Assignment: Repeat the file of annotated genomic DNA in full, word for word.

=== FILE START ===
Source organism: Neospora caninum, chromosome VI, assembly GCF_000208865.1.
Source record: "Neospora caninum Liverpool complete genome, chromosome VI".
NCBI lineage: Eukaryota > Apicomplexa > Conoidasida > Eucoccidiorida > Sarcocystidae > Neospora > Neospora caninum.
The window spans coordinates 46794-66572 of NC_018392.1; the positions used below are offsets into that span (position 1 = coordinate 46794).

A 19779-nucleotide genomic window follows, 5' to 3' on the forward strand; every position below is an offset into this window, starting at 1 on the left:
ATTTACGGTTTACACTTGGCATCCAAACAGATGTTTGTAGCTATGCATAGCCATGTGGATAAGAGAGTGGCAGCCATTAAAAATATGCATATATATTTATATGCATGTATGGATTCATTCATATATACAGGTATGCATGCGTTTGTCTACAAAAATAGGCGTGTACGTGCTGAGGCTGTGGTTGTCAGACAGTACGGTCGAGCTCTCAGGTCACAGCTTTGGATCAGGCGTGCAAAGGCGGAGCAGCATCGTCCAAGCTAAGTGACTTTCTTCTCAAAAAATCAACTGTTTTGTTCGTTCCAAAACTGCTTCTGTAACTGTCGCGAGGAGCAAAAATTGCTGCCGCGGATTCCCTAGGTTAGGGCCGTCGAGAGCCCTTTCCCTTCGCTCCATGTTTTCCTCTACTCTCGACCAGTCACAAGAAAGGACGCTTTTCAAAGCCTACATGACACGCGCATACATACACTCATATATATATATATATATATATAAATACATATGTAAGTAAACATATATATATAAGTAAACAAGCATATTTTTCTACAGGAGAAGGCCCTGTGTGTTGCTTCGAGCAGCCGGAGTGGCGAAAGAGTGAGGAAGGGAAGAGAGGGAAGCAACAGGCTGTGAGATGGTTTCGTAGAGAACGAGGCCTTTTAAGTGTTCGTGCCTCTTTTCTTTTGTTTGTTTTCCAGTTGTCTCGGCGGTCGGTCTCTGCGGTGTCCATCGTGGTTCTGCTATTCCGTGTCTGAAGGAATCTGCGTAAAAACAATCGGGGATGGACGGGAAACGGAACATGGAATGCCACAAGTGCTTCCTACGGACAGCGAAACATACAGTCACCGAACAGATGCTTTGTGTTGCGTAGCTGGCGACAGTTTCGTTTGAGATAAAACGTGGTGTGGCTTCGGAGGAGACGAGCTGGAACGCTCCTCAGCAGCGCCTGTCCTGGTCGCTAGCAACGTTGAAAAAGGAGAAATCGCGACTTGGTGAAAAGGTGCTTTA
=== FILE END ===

Source organism: Neospora caninum, chromosome VI, assembly GCF_000208865.1.
Source record: "Neospora caninum Liverpool complete genome, chromosome VI".
NCBI lineage: Eukaryota > Apicomplexa > Conoidasida > Eucoccidiorida > Sarcocystidae > Neospora > Neospora caninum.
The window spans coordinates 46794-66572 of NC_018392.1; the positions used below are offsets into that span (position 1 = coordinate 46794).

A 19779-nucleotide genomic window follows, 5' to 3' on the forward strand; every position below is an offset into this window, starting at 1 on the left:
ATTTACGGTTTACACTTGGCATCCAAACAGATGTTTGTAGCTATGCATAGCCATGTGGATAAGAGAGTGGCAGCCATTAAAAATATGCATATATATTTATATGCATGTATGGATTCATTCATATATACAGGTATGCATGCGTTTGTCTACAAAAATAGGCGTGTACGTGCTGAGGCTGTGGTTGTCAGACAGTACGGTCGAGCTCTCAGGTCACAGCTTTGGATCAGGCGTGCAAAGGCGGAGCAGCATCGTCCAAGCTAAGTGACTTTCTTCTCAAAAAATCAACTGTTTTGTTCGTTCCAAAACTGCTTCTGTAACTGTCGCGAGGAGCAAAAATTGCTGCCGCGGATTCCCTAGGTTAGGGCCGTCGAGAGCCCTTTCCCTTCGCTCCATGTTTTCCTCTACTCTCGACCAGTCACAAGAAAGGACGCTTTTCAAAGCCTACATGACACGCGCATACATACACTCATATATATATATATATATATATAAATACATATGTAAGTAAACATATATATATAAGTAAACAAGCATATTTTTCTACAGGAGAAGGCCCTGTGTGTTGCTTCGAGCAGCCGGAGTGGCGAAAGAGTGAGGAAGGGAAGAGAGGGAAGCAACAGGCTGTGAGATGGTTTCGTAGAGAACGAGGCCTTTTAAGTGTTCGTGCCTCTTTTCTTTTGTTTGTTTTCCAGTTGTCTCGGCGGTCGGTCTCTGCGGTGTCCATCGTGGTTCTGCTATTCCGTGTCTGAAGGAATCTGCGTAAAAACAATCGGGGATGGACGGGAAACGGAACATGGAATGCCACAAGTGCTTCCTACGGACAGCGAAACATACAGTCACCGAACAGATGCTTTGTGTTGCGTAGCTGGCGACAGTTTCGTTTGAGATAAAACGTGGTGTGGCTTCGGAGGAGACGAGCTGGAACGCTCCTCAGCAGCGCCTGTCCTGGTCGCTAGCAACGTTGAAAAAGGAGAAATCGCGACTTGGTGAAAAGGTGCTTTA